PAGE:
With the opening words of his speech — “I can’t breathe” — Biden adopted a somber, intimate tone for an address delivered far more in sorrow than in anger. To be sure, there were moments when he clobbered the president. “The president held up the Bible at St John’s church yesterday. I just wish he opened it once in a while instead of brandishing it. If he opened it, he could have learned something,” Biden said, adding that Trump could try opening the Constitution as well, where he would find the First Amendment protects the right of the people to peacefully assemble and petition their government. He also bluntly accused the president of being part of the problem and accelerating hate and division. “He thinks division helps him. His narcissism has become more important than the nation’s well-being that he leads,” Biden said.
Biden’s most effective moments, however, were those reflecting on the country’s historic challenge. “American history isn’t a fairy tale with a guaranteed happy ending,” he said. “The battle for the soul of this nation has been a constant push and pull for over 240 years, a tug of war between the ideal that we’re all created equal, and the harsh reality that racism has torn us apart.” He summoned the country not simply to embrace the concept that all men are created equal, but also to treat everyone equally.
He did mention some policy items — including police reforms, such as ending choke holds and the transfer of military equipment to police — but he also vowed that in his presidency, he will address not simply criminal justice reform but economic justice, starting with expansion of Obamacare (which he reminded us Trump is trying to destroy in the middle of a pandemic).
As he is uniquely able to do, Biden also used his own experience of loss to reach those now in mourning. He told the audience that they cannot be consumed by grief but must use their loss for a purpose. It was perhaps the most effective use of his own story (losing a wife and daughter, and then more recently his son Beau) to comfort and console others.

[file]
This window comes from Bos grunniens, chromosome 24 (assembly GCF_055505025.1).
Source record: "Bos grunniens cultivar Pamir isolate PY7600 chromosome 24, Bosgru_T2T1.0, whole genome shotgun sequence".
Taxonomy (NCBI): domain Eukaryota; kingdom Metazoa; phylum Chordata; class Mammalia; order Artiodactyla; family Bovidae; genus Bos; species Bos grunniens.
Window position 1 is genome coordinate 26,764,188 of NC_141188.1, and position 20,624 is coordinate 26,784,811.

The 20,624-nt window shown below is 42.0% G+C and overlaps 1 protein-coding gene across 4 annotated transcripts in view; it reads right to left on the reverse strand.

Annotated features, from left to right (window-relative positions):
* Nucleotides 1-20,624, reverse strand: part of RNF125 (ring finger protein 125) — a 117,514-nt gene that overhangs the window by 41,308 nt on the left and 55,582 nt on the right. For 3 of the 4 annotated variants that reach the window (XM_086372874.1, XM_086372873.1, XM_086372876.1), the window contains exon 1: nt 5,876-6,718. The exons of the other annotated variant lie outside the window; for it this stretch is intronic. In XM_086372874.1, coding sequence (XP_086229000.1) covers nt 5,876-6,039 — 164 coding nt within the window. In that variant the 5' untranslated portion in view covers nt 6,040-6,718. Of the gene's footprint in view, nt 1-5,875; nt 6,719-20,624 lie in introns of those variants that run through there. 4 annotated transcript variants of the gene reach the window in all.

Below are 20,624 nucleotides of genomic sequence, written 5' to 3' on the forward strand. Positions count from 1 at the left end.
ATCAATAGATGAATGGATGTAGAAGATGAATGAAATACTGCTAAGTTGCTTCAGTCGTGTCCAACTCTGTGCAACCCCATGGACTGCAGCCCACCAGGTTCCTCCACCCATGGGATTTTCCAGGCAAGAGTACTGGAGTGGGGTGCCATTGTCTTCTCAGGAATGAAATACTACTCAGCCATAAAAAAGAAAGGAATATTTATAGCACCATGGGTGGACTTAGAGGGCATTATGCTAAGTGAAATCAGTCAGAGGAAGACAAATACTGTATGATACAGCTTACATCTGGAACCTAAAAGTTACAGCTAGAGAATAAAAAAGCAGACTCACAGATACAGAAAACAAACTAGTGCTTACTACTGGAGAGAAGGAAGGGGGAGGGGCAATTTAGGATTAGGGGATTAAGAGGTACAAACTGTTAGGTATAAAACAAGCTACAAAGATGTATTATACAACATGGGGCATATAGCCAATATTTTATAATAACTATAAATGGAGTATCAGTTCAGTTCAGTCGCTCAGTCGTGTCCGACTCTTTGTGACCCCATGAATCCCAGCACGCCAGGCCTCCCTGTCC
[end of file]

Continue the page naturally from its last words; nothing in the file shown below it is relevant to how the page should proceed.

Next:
This was a call to our better angels. (“A country is crying out for leadership. Leadership that can unite us, leadership that brings us together, leadership that can recognize pain and deep grief of communities that have had a knee on their neck for a long time”). It was a call for empathetic and responsible leadership. ("I promise you this. I won’t traffic in fear and division. I won’t fan the flames of hate. I will seek to heal the racial wounds that have long plagued this country — not use them for political gain.”)
But it was also a challenge: "I ask every American — look at where we are now and think anew. Is this who we are? Is this who want to be? Is this what we want to pass on to our children?” We will know the answer in November.
This was Biden’s most impressive moment in more than 40 years of public service. He gave us a choice — to be our best selves or to be our worst, to unite and heal or to go to war with one another. He showed us he can be president. Indeed, he is the closest thing we have to one right now.